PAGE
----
This is basically your chance to become The Wild Thornberrys (albeit without leaving rural Virginia). Whole cottages can be booked to sleep families, extra beds and cots are free, there’s a kids’ club and tailored activities.

Best for

A lot of activities onsite are for children over eight; tweens and teens will have the most fun.

Recommended rooms

The Fairway Cottages can be booked as a whole to sleep four. And, we’re sorry kids, but the treehouses are adults-only.


Over the spring school break (11 to 14 and 18 to 21 April 2022), there’s a packed free programme for kids under 11. Gentle hikes, archery, nature-themed art classes, fishing, movie nights, kite-flying, and stargazing with s’mores will keep your little wildlings busy. And, year round, staff can arrange pine-scented family treks, fishing trips, golf lessons, stable visits (riding lessons for over-12s only), archery and air-rifle shooting (for over-6s), kayaking (for over-8s over 50 pounds) and spells at the on-site observatory. Over-16s can book a Teen Facial in the spa.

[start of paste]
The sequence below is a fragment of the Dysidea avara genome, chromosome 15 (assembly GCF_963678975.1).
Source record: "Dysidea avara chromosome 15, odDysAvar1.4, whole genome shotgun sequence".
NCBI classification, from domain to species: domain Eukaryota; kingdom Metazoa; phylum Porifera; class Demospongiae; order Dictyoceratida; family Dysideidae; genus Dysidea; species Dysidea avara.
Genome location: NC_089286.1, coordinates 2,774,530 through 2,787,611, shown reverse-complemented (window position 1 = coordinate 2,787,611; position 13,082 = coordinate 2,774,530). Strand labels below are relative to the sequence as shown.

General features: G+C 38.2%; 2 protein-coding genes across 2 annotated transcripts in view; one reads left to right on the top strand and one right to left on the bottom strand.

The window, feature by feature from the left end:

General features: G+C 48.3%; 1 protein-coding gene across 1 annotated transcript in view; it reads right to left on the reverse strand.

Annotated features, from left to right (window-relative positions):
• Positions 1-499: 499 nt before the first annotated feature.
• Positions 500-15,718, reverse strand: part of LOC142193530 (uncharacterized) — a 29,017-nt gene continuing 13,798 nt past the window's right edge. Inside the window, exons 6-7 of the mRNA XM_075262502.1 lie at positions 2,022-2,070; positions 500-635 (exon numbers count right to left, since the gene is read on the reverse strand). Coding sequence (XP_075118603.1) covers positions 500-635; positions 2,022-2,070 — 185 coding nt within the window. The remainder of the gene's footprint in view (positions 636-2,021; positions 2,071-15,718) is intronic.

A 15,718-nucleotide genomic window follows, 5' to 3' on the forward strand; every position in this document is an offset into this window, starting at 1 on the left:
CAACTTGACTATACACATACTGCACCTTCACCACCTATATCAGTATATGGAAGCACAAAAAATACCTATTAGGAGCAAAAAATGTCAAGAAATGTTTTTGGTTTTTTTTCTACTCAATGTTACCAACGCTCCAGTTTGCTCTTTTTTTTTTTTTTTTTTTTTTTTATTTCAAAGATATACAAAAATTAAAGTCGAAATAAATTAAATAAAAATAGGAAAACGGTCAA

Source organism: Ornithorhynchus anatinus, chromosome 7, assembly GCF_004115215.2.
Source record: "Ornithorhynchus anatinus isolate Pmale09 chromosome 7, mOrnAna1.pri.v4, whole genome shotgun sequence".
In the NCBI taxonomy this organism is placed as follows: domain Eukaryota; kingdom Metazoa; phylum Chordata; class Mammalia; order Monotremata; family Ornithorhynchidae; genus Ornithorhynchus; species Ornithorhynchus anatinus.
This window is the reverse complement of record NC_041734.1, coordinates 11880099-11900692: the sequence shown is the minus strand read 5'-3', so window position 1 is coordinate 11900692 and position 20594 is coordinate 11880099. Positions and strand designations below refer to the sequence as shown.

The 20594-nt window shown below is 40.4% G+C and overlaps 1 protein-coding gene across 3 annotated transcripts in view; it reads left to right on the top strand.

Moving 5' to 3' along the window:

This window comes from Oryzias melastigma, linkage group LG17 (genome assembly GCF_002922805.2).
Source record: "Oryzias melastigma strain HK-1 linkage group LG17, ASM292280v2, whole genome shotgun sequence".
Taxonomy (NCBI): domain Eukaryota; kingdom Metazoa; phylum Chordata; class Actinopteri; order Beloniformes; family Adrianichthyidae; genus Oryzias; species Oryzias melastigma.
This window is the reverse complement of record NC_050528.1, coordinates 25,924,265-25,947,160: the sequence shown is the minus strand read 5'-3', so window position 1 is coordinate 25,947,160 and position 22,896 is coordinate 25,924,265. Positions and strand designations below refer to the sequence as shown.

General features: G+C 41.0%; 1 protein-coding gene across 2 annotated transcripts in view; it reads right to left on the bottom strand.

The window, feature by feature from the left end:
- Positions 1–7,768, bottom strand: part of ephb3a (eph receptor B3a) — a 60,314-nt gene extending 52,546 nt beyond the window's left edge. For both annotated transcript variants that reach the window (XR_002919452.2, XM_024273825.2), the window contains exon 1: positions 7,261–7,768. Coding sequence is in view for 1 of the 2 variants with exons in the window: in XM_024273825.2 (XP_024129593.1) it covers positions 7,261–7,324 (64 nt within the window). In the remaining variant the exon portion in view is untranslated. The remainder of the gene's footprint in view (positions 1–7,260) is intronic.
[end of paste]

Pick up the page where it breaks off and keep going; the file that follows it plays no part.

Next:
Swimming pool

Kids are welcome to use the spa pool.


Little ones get their very own menu at Elements, a simplified version of the grown-up one with pancakes and berry bowls for breakfast and PB&Js, chicken tenders, simple pastas and salads and the like for dinner. They’re welcome at Stables Saloon too (under-12s dine for $25).

Sustainability efforts

Rooms have eco-friendly lighting and water-efficient bathroom fixtures; many of the restaurants’ ingredients are grown on Primland’s vast tract of land; and there are water stations in the lobby. Plus its treehouses were ingeniously built without hammering one nail into wood and the wild animals here roam with abandon.

Food and Drink

Photos Primland Resort food and drink

Top Table

It's a toss up between finding the prettiest aspect or getting snug by the fire.

Dress Code

Prairie queen (and king) for Elements, blue-jean babies for Stables Saloon.

Hotel restaurant